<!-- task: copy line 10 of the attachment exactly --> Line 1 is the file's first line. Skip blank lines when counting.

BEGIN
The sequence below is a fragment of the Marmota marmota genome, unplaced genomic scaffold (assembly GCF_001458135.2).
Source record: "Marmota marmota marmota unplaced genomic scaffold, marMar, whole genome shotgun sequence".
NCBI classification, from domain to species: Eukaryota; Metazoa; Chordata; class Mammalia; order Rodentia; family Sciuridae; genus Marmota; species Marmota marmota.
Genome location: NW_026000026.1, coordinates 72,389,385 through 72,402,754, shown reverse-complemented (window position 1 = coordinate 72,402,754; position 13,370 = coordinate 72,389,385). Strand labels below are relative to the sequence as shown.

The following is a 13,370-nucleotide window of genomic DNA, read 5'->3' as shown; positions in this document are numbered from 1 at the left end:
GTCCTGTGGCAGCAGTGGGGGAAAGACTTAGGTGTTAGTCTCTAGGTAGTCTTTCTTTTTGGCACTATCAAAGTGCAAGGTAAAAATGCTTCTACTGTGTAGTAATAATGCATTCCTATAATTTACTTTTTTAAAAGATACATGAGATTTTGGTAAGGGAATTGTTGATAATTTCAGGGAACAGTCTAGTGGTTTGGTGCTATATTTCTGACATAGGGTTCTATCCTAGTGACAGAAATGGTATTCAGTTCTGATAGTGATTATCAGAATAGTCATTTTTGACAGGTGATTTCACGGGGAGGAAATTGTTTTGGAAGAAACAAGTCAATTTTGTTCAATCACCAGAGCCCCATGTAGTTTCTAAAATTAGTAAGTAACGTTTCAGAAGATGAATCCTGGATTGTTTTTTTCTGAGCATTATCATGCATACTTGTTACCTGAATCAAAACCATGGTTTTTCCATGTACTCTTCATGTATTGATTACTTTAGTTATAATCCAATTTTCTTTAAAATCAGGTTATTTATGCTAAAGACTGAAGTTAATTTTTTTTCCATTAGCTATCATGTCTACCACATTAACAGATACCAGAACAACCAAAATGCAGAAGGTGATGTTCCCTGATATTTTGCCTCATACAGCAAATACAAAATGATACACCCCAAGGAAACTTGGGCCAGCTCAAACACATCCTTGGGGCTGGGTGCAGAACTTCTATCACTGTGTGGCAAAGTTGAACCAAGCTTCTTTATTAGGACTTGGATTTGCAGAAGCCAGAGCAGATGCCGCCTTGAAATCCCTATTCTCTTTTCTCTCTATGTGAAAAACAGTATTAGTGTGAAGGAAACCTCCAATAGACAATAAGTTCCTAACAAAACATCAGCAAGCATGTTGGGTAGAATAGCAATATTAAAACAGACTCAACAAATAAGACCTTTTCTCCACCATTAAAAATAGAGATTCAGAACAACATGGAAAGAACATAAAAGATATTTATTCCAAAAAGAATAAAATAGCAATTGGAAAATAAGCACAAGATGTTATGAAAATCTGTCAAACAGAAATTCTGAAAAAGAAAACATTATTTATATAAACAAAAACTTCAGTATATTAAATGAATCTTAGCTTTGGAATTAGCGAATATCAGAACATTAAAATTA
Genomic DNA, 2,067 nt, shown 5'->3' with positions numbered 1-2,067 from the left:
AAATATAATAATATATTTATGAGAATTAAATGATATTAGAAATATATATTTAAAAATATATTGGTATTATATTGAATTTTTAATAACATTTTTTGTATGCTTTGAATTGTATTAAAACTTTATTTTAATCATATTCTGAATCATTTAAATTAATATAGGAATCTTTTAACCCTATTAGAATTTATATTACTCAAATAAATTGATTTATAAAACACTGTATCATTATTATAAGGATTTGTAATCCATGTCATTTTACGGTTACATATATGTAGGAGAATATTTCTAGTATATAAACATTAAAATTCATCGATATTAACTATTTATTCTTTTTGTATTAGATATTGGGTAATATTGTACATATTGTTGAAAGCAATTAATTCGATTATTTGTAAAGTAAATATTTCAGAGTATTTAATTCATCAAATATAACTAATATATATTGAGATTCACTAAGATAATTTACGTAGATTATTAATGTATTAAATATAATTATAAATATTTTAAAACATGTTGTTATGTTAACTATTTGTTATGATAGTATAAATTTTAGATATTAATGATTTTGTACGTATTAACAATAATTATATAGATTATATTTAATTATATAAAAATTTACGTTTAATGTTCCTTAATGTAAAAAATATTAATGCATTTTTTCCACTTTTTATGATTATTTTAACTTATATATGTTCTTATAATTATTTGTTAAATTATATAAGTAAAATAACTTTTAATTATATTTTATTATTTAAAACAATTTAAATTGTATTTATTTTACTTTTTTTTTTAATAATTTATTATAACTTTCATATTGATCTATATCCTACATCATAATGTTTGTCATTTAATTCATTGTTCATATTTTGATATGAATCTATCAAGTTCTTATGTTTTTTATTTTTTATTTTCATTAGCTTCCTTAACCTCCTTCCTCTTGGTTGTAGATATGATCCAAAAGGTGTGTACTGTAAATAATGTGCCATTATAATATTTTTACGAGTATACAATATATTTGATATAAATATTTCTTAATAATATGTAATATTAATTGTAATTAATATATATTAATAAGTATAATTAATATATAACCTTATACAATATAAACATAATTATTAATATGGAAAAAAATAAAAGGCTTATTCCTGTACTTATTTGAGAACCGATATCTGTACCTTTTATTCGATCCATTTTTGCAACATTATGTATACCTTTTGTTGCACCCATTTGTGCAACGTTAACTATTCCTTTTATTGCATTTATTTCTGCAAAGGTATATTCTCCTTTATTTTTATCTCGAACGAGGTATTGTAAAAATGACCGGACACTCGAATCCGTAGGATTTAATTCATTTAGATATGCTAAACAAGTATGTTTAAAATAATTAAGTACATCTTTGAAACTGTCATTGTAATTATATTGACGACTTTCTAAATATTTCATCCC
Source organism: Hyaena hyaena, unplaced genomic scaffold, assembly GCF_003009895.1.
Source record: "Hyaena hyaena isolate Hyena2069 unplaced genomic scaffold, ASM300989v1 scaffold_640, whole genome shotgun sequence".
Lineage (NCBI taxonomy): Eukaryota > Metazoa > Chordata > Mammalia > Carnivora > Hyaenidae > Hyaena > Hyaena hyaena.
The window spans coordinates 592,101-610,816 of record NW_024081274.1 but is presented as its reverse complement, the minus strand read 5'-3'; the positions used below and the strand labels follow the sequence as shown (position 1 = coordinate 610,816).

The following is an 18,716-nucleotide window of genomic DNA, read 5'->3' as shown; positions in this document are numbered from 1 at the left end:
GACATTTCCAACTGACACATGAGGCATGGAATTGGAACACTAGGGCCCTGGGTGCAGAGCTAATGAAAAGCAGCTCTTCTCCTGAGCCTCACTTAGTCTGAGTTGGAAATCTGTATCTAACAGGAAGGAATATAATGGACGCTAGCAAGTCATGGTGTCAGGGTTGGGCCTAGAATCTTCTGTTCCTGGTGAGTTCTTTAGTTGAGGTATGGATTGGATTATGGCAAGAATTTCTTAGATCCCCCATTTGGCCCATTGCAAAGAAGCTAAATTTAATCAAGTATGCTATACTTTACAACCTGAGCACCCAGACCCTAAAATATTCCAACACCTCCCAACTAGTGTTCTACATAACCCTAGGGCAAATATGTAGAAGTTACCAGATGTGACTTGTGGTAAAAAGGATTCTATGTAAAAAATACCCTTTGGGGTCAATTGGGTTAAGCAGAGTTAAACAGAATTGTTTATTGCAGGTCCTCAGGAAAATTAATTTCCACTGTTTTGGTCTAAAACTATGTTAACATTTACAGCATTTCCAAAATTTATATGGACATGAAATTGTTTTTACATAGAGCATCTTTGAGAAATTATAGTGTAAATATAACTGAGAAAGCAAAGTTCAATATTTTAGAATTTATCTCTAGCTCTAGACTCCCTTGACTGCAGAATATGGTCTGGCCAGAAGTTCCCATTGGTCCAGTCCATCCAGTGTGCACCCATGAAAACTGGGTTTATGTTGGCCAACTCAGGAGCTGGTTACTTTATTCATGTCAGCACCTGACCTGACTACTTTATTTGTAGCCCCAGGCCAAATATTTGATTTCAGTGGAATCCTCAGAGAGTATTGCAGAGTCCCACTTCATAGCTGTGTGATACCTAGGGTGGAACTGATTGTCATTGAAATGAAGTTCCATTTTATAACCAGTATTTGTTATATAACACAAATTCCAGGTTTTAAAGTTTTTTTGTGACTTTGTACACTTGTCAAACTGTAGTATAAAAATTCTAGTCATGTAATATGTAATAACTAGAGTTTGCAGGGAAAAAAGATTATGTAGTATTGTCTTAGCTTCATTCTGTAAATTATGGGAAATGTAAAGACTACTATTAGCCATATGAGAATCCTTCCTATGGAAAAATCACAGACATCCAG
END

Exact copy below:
Source record: "Hyaena hyaena isolate Hyena2069 unplaced genomic scaffold, ASM300989v1 scaffold_640, whole genome shotgun sequence".